Maternal exposure to low-level air pollution and pregnancy outcomes: a population-based study. (1/1489)

BACKGROUND: Recent reports have shown that air pollution may increase the risk of adverse birth outcomes. We have evaluated the relationship between ambient air pollution and the occurrence of low birth weight and preterm delivery using routinely collected data in Lithuania. METHODS: This epidemiological study comprised all singleton newborns (N = 3,988), born to women in 1998, who resided in the City of Kaunas. Birth data and information on maternal characteristics were obtained from the Lithuanian National Birth Register. To estimate residential exposure levels, we used measurements of ambient nitrogen dioxide (NO2) and formaldehyde, which were collected at 12 monitoring posts. Multivariate logistic regression was used to estimate the effect that each pollutant would have on low birth weight (LBW) and premature birth while controlling for potential confounders. RESULTS: Adjusted odds ratios (OR) for LBW increased with increasing formaldehyde exposure (OR2nd tertile = 1.86, 95% CI 1.10-3.16; OR3rd tertile = 1.84, 95% CI 1.12-3.03). Adjusted ORs of preterm birth for the medium and high NO2 tertile exposures were OR = 1.14 (95% CI 0.77-1.68) and OR = 1.68 (95% CI 1.15-2.46), respectively. The risk of preterm birth increased by 25% (adjusted OR = 1.25, 95% CI 1.07-1.46) per 10 microg/m3 increase in NO2 concentrations. An analysis by trimester showed that pregnancy outcomes were associated with first-trimester exposure to air pollutants. However, there were no significant relationships in other pregnancy periods between preterm birth and exposure to formaldehyde or between LBW and NO2 exposure. CONCLUSION: Our findings suggest that in the City of Kaunas there might be a relationship between maternal exposure to ambient formaldehyde and the risk of LBW, as well as between NO2 exposure and the risk of preterm birth.  (+info)

A candidate gene association study on preterm delivery: application of high-throughput genotyping technology and advanced statistical methods. (2/1489)

Preterm delivery (PTD) is the leading cause of infant mortality and morbidity worldwide. The etiology of PTD is largely unknown but is believed to be complex, encompassing multiple genetic and environmental determinants. To date, reports of genetic studies on PTD are sparse. We conducted a large-scale case-control study exploring the associations of 426 single-nucleotide polymorphisms with PTD in 300 mothers with PTD and 458 mothers with term deliveries at the Boston Medical Center. Twenty-five candidate genes were included in the final haplotype analysis, and a significant association of F5 gene haplotype with PTD was revealed and remained significant after Bonferroni correction for multiple testing (P=0.025). We applied different statistical algorithms (both Gibbs sampling and expectation-maximization) in reconstructing haplotype phases and different tests (both likelihood ratio test and permutation test) in association analyses, and all yielded similar results. We also performed exploratory ethnicity-specific analyses, which confirmed the consistent findings of the F5 gene across the ethnic groups. Moreover, IL1R2 (P=0.002 in Blacks), NOS2A (P<0.001 in Whites) and OPRM1 (P=0.004 in Hispanics) gene haplotypes were associated with PTD in specific ethnic groups but not at global significance level. In summary, our results underscore the potentially important role of F5 gene variants in the pathogenesis of PTD, and demonstrate the utility of high-throughput genotyping and a haplotype-based approach in dissecting genetic basis of complex traits.  (+info)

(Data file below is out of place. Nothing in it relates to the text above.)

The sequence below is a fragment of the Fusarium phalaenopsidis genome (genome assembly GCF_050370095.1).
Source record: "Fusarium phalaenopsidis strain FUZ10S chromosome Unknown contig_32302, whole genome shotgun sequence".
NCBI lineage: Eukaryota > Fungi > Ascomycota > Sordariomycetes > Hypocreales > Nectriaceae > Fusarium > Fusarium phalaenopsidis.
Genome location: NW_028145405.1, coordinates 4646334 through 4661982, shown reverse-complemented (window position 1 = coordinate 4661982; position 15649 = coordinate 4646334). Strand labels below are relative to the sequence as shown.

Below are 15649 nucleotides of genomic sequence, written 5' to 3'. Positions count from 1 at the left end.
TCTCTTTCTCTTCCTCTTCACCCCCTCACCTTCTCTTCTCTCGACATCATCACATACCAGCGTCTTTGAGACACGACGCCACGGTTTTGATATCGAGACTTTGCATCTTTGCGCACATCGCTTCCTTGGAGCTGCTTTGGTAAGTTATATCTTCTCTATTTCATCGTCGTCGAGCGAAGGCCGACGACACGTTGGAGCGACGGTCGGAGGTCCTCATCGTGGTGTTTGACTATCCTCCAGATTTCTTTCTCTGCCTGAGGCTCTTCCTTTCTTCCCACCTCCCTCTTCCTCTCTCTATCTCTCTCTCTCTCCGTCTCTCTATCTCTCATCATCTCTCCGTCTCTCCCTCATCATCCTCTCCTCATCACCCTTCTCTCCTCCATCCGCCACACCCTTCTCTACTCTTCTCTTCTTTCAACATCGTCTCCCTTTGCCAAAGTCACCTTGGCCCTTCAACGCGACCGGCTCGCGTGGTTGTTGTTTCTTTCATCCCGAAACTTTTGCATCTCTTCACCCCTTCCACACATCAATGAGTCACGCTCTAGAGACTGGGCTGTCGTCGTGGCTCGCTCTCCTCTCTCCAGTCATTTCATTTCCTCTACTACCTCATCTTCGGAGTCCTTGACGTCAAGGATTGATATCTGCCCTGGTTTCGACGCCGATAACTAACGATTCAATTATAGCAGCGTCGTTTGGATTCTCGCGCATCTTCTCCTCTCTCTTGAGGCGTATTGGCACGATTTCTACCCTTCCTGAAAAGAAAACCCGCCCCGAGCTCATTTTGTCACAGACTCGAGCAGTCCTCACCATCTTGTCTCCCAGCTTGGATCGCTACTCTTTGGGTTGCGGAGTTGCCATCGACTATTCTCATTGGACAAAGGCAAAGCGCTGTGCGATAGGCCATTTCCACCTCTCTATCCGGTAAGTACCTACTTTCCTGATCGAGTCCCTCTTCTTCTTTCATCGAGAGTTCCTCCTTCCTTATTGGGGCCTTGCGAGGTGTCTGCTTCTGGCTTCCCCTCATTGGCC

Relation of cervical length at 22-24 weeks of gestation to demographic characteristics and obstetric history. (3/1489)

Preterm delivery is the main cause of neonatal death and ultrasonographic cervical assessment has been shown to be more accurate than digital examination in recognizing a short cervix. This is a cross-sectional study, involving 1131 women at 22-24 weeks of pregnancy, designed to determine the distribution of cervical length and to examine which variables of demographic characteristics and obstetric history increase the risk of a short cervix (15 mm or less). The distribution of maternal demographic and obstetric history characteristics among patients with cervical length pound 15 mm was analyzed and compared to the findings for the general population. Risk ratios (RR) between subgroups were generated from this comparison. Median cervical length was 37 mm and in 1.5% of cases it was 15 mm or less. The proportion of women with a short cervix (< or =15 mm) was significantly higher among patients with a low body mass index (RR = 3.5) and in those with previous fetal losses between 16-23 weeks (RR = 33.1) or spontaneous preterm deliveries between 24-32 weeks (RR = 14.1). We suggest that transvaginal sonographic measurement of cervical length be performed as part of a routine midtrimester ultrasound evaluation. There are specific variables of demographic characteristics and obstetric history which increase the risk of detecting a short cervix at 22-24 weeks.  (+info)

Nonnutritive swallowing and respiration relationships in preterm lambs. (4/1489)

The aim of the present study was to assess the effects of the different states of alertness on 1) nonnutritive swallowing (NNS) frequency, 2) the relationship between NNS and the respiratory cycle, and 3) the association of NNS with spontaneous apneas. Recordings of sleep states, diaphragm and laryngeal constrictor electrical activity, nasal flow, electrocardiogram, respiratory inductance plethysmography, and pulse oximetry were obtained from six preterm lambs without sedation. Analysis of 2,468 NNS showed that 1) NNS frequency was higher during quiet wakefulness and active sleep (AS) than in quiet sleep; 2) in all states of alertness, a greater number of NNS (38%) were preceded and followed by an inspiration; 3) although NNS and central apneas were rarely coincidental, AS appeared to favor their association; and 4) most obstructive apneas occurred in AS and were coincidental with bursts of NNS. Compared with results in full-term lambs, premature birth does not modify the NNS-respiratory coordination. However, AS in preterm lambs is characterized by a higher association of NNS bursts with obstructive apneas.  (+info)

Oxygen-sensitive Kv channel gene transfer confers oxygen responsiveness to preterm rabbit and remodeled human ductus arteriosus: implications for infants with patent ductus arteriosus. (5/1489)